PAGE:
Reforming Campaigns

Article excerpt

CONGRESS can't sidestep campaign reform this year. The entwining of five senators with wheeling and dealing savings and loan executive Charles Keating is only the best-known episode impelling reform. The public has come to think of electoral politics as a reservoir fouled by gushing streams of special-interest money.

Democrats and Republicans have their own special interests in maintaining various aspects of the current system. Democrats are loath to give up their advantage in attracting political action committee (PAC) funds, especially from organized labor. Republicans want no part of overall campaign spending limits or of public funding for congressional elections. Either measure, they say, favors incumbents - read "Democrats."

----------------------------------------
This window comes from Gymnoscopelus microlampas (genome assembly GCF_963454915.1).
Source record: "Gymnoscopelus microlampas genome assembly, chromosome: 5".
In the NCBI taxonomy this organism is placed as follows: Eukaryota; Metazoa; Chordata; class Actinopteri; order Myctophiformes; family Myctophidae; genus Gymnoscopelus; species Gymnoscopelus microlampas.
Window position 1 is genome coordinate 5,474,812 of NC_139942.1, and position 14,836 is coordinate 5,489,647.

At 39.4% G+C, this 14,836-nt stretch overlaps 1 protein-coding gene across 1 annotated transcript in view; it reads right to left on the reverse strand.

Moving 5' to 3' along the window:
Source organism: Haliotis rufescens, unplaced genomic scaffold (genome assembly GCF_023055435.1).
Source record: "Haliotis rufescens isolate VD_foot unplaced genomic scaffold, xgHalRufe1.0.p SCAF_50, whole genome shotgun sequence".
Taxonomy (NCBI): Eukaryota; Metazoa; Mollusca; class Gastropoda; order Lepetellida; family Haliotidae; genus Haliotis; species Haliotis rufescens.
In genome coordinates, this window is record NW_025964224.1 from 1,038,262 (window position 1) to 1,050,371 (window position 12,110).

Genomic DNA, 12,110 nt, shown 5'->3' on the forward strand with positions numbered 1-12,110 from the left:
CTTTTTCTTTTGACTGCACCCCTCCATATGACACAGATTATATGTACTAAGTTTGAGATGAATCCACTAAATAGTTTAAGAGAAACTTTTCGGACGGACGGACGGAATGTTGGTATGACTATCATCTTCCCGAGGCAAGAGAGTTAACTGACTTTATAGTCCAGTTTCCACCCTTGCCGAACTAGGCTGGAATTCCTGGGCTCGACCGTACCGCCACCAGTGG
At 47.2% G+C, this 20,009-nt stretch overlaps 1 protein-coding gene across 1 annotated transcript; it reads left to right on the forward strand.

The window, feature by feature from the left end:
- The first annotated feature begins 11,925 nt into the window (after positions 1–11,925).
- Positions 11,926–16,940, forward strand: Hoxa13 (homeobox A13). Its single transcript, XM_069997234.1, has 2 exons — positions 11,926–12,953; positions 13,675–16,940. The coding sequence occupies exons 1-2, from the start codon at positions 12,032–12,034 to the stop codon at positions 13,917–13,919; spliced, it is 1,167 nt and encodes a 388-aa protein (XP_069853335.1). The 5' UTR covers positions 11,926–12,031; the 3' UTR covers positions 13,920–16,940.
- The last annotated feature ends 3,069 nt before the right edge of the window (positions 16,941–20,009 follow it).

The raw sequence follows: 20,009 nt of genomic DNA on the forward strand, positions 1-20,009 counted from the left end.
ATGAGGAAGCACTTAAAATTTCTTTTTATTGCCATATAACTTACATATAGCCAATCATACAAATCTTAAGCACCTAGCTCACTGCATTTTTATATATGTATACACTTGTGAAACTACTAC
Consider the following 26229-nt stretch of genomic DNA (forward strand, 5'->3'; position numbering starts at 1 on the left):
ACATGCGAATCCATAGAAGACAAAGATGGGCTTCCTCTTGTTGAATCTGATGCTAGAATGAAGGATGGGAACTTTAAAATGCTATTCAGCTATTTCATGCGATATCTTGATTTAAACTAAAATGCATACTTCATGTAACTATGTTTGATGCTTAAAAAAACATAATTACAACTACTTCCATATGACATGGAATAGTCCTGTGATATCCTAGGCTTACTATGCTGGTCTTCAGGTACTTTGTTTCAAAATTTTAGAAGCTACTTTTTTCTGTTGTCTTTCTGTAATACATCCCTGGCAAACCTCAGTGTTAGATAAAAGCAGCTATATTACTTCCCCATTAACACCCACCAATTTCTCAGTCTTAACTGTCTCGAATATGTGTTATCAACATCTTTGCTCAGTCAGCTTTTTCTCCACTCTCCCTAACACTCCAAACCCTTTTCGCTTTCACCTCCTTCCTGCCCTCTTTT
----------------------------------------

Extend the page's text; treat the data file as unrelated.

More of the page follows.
Still, the Senate has shown that self-interested politicians can at least start to moderate differences and work toward compromise. Senate Democrats conceded a lot by agreeing to ban PAC funding. And members of both parties joined in approving an amendment to do away with honoraria, thus removing another source of money pollution.

But many Republicans remain disgruntled over the campaign reforms passed Wednesday night, and there's talk of a presidential veto. The House is still laboring on its reform package. …


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